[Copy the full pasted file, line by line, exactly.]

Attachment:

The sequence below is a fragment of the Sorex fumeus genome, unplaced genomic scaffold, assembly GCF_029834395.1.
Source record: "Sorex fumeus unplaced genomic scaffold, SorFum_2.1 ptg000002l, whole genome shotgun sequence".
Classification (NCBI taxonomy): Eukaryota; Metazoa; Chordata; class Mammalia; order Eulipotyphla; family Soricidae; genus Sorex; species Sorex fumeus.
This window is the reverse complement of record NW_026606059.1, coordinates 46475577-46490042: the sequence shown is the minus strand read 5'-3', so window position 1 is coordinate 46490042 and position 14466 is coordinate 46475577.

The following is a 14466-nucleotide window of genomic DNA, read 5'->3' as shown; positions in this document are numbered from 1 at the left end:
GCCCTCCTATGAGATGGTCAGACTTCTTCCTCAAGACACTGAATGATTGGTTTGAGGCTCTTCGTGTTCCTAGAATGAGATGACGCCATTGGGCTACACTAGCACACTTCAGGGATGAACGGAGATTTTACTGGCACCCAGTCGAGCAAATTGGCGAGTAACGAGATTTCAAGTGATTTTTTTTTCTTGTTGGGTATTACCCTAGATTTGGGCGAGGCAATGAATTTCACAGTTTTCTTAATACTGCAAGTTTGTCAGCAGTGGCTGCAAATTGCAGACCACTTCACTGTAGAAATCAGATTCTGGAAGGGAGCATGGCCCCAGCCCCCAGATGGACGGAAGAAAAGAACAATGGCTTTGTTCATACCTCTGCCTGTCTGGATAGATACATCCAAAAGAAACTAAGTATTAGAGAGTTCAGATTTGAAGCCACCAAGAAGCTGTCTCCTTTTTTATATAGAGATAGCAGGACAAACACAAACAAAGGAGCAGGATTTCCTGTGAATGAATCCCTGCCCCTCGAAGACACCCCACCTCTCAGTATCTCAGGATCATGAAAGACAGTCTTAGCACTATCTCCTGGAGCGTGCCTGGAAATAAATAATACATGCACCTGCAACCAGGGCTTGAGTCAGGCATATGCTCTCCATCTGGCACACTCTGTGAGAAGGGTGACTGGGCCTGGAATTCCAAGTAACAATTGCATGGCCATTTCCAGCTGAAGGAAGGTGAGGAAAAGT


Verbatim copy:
The sequence below is a fragment of the Sorex fumeus genome, unplaced genomic scaffold, assembly GCF_029834395.1.
Source record: "Sorex fumeus unplaced genomic scaffold, SorFum_2.1 ptg000002l, whole genome shotgun sequence".
Classification (NCBI taxonomy): Eukaryota; Metazoa; Chordata; class Mammalia; order Eulipotyphla; family Soricidae; genus Sorex; species Sorex fumeus.
This window is the reverse complement of record NW_026606059.1, coordinates 46475577-46490042: the sequence shown is the minus strand read 5'-3', so window position 1 is coordinate 46490042 and position 14466 is coordinate 46475577.

The following is a 14466-nucleotide window of genomic DNA, read 5'->3' as shown; positions in this document are numbered from 1 at the left end:
GCCCTCCTATGAGATGGTCAGACTTCTTCCTCAAGACACTGAATGATTGGTTTGAGGCTCTTCGTGTTCCTAGAATGAGATGACGCCATTGGGCTACACTAGCACACTTCAGGGATGAACGGAGATTTTACTGGCACCCAGTCGAGCAAATTGGCGAGTAACGAGATTTCAAGTGATTTTTTTTTCTTGTTGGGTATTACCCTAGATTTGGGCGAGGCAATGAATTTCACAGTTTTCTTAATACTGCAAGTTTGTCAGCAGTGGCTGCAAATTGCAGACCACTTCACTGTAGAAATCAGATTCTGGAAGGGAGCATGGCCCCAGCCCCCAGATGGACGGAAGAAAAGAACAATGGCTTTGTTCATACCTCTGCCTGTCTGGATAGATACATCCAAAAGAAACTAAGTATTAGAGAGTTCAGATTTGAAGCCACCAAGAAGCTGTCTCCTTTTTTATATAGAGATAGCAGGACAAACACAAACAAAGGAGCAGGATTTCCTGTGAATGAATCCCTGCCCCTCGAAGACACCCCACCTCTCAGTATCTCAGGATCATGAAAGACAGTCTTAGCACTATCTCCTGGAGCGTGCCTGGAAATAAATAATACATGCACCTGCAACCAGGGCTTGAGTCAGGCATATGCTCTCCATCTGGCACACTCTGTGAGAAGGGTGACTGGGCCTGGAATTCCAAGTAACAATTGCATGGCCATTTCCAGCTGAAGGAAGGTGAGGAAAAGT